Becki Peckham and Chris Nicholas, the creative common-law couple behind the blog "The Adventures of the Uncommon Common Law," bought an '80s-era home a few years ago. When they originally saw it, they found one of the rooms was staged as a dedicated formal living room — or as Peckam called it, one of those “traditional rooms people don’t actually use.”
So when it was time to redesign the space in accordance with their own personal usage and unique style in mind, they transformed it into a living room instead, “a comfortable place to hang out, watch TV, entertain guests, or even work,” Peckham wrote on the blog. “Our goal was to really just put the living back into the living room!”
Here’s how they made it happen with DIY ingenuity and major creative vision.
High end meets mass market
In order to stay on budget, the pair saved money by purchasing their largest pieces of furniture from IKEA. They then paired those pieces with a few higher-end ones they categorized as worthy splurges to make the space feel more sumptuous and rich — and less cookie cutter.
“Blending less expensive furniture in with choice higher end pieces is a great way to stay on budget without sacrificing the unique, high-end look,” she wrote.
A neutral palette
The couple painted the walls in the living room gray. This kept the space neutral so they they could easily change it up for holidays — or whenever they wanted to keep things feeling fresh and revived.
“We kept the room neutral so we could pop in a different accent color if we got bored or wanted to get a bit festive,” she wrote.
For a look that was completely their own — and completely high design — the pair added a wall-mounted ethanol fireplace. (They’d originally wanted propane, but found it way out of budget.) They also made a wooden slat wall for the TV, and surrounding custom floating shelves for the back wall.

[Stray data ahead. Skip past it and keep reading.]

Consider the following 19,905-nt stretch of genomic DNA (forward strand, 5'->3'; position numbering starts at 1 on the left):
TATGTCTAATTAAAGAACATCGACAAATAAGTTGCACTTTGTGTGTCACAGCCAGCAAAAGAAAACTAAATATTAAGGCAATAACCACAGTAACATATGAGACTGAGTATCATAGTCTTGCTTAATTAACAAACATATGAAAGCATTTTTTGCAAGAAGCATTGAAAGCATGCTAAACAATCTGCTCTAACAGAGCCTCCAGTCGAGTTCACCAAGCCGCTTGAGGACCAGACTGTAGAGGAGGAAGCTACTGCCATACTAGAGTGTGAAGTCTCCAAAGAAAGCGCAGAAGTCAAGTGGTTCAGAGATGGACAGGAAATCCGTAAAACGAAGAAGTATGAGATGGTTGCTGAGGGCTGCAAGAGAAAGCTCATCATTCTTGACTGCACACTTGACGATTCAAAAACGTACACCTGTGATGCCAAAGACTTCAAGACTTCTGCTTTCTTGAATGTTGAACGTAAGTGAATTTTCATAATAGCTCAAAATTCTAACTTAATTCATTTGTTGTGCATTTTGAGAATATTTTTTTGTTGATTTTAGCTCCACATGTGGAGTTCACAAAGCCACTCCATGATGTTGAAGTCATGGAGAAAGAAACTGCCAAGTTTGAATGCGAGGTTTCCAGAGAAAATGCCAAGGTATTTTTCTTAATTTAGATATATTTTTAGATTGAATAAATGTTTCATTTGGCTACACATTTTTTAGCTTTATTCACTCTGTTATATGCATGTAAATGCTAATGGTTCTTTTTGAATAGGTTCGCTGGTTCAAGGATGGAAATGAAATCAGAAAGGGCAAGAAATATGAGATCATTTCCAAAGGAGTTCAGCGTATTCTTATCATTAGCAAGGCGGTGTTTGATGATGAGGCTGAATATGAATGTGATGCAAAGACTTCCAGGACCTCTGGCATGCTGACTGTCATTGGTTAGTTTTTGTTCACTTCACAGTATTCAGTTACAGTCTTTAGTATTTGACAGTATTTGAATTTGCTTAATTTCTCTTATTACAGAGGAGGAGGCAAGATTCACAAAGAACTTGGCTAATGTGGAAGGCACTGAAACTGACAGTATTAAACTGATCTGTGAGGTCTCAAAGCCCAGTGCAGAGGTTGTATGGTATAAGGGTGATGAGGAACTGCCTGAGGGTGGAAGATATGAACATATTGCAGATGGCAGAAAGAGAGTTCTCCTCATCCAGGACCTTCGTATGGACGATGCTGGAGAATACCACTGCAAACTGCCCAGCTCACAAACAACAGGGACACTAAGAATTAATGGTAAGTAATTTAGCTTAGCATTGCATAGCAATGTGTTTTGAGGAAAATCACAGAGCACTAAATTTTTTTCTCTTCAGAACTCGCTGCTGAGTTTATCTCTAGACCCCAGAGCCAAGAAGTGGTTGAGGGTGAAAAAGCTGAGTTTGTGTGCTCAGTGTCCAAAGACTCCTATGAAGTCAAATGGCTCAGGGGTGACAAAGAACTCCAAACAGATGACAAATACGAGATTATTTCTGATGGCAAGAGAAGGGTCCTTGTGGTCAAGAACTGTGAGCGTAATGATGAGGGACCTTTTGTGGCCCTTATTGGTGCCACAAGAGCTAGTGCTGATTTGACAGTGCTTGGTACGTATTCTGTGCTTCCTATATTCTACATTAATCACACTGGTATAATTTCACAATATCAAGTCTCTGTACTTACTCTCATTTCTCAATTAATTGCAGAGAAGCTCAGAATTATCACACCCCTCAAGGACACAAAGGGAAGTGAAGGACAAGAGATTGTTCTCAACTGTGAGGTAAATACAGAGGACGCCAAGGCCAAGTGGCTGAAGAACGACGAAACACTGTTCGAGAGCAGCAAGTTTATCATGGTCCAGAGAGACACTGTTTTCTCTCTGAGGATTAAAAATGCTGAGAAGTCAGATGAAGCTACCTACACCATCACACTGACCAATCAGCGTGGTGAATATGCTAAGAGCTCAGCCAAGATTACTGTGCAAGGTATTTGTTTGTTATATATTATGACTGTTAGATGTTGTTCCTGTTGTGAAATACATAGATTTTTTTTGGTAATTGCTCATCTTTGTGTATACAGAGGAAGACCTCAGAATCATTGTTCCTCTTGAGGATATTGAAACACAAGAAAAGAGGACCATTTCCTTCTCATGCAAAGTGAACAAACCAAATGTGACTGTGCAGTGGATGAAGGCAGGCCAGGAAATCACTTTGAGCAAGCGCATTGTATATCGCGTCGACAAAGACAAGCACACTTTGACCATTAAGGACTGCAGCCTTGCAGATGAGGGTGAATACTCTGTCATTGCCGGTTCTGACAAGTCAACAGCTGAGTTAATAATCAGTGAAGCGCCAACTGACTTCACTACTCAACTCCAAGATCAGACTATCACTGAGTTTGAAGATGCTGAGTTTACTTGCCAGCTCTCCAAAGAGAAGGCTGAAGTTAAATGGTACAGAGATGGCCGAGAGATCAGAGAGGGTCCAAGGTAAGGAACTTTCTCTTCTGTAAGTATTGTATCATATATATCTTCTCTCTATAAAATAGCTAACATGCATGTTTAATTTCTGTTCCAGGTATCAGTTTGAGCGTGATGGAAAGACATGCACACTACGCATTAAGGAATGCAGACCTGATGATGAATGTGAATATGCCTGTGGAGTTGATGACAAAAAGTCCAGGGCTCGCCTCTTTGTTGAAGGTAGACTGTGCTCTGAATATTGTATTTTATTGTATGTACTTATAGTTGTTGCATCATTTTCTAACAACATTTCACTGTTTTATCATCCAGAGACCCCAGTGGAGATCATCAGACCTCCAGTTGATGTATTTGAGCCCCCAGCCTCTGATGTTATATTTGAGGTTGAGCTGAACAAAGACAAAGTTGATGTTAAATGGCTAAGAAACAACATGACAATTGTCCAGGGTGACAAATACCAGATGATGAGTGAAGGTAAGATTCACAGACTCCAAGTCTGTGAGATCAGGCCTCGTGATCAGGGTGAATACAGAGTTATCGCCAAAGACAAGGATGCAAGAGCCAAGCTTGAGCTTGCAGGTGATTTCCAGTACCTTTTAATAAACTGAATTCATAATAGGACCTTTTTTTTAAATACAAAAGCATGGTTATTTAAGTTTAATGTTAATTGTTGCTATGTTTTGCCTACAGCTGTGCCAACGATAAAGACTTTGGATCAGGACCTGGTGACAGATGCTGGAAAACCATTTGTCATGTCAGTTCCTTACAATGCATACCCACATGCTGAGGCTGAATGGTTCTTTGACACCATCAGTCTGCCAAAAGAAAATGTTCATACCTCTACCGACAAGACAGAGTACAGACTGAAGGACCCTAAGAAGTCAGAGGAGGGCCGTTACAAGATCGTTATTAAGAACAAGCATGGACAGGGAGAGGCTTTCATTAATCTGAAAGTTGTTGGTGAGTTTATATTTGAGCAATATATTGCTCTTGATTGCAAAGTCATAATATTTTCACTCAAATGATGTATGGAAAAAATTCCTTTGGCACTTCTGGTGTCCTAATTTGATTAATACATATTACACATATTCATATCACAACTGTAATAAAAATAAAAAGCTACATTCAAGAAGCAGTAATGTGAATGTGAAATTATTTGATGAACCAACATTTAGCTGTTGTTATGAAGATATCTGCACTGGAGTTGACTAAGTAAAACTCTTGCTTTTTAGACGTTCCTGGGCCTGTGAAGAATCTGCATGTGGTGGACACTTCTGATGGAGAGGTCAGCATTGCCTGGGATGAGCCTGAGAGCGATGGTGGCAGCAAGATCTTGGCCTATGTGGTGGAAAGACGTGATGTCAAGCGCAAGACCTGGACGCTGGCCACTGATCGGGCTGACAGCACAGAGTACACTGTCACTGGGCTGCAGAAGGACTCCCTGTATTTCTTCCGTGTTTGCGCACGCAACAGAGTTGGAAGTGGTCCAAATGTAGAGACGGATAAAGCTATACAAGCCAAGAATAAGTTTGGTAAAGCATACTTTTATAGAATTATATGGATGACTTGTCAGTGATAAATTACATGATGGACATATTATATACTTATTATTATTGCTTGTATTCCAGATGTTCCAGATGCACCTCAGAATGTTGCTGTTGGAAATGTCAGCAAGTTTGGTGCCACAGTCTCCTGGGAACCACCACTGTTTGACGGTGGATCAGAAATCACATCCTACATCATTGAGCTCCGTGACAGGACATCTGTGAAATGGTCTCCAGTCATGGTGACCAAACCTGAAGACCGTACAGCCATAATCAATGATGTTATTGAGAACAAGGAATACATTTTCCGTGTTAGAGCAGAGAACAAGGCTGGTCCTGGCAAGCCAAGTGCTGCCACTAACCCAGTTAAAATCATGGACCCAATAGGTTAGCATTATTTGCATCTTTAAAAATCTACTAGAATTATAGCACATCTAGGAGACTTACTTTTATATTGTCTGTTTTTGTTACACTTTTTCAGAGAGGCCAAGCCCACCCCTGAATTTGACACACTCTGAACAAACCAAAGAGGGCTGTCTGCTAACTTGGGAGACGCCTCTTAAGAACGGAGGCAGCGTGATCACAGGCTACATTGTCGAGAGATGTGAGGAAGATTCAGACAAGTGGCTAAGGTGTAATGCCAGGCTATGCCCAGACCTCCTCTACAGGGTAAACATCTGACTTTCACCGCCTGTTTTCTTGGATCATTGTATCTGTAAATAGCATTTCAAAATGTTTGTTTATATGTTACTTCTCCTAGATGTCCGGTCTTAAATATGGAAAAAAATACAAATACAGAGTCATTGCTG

“The custom wooden slat wall warms up the space and acts as our media wall,” Peckham wrote. The TV bench houses unsightly technology, like the router, DVD player, and miscellaneous wires; in fact, in search of a totally tidy look, they framed the wall for the slats specifically for the purpose of concealing wires. “Wires hanging down would have ruined the ultra-clean look,” Peckham wrote.
The pair also built the floating shelves to serve as a small area for working. And they framed artworks Nicholas made from two of the couple’s old cameras, which are both sitting on the shelves in their space.
Peckham explained that lighting always plays a significant role in the spaces the couple designs. In their living room, they put all the lights and lamps on dimmers so they could control the vibe within the space. They also dropped the ceiling lower to create a sense of an architectural reveal that hides color-changing LEDs.
Then they grouped the lighting into what Peckham described as “commonly used scenes” that they can activate from their smartphones or via a keypad on the wall. They can program the LED strips they installed to create just about any color they dream up.
How’s that for a custom redesign?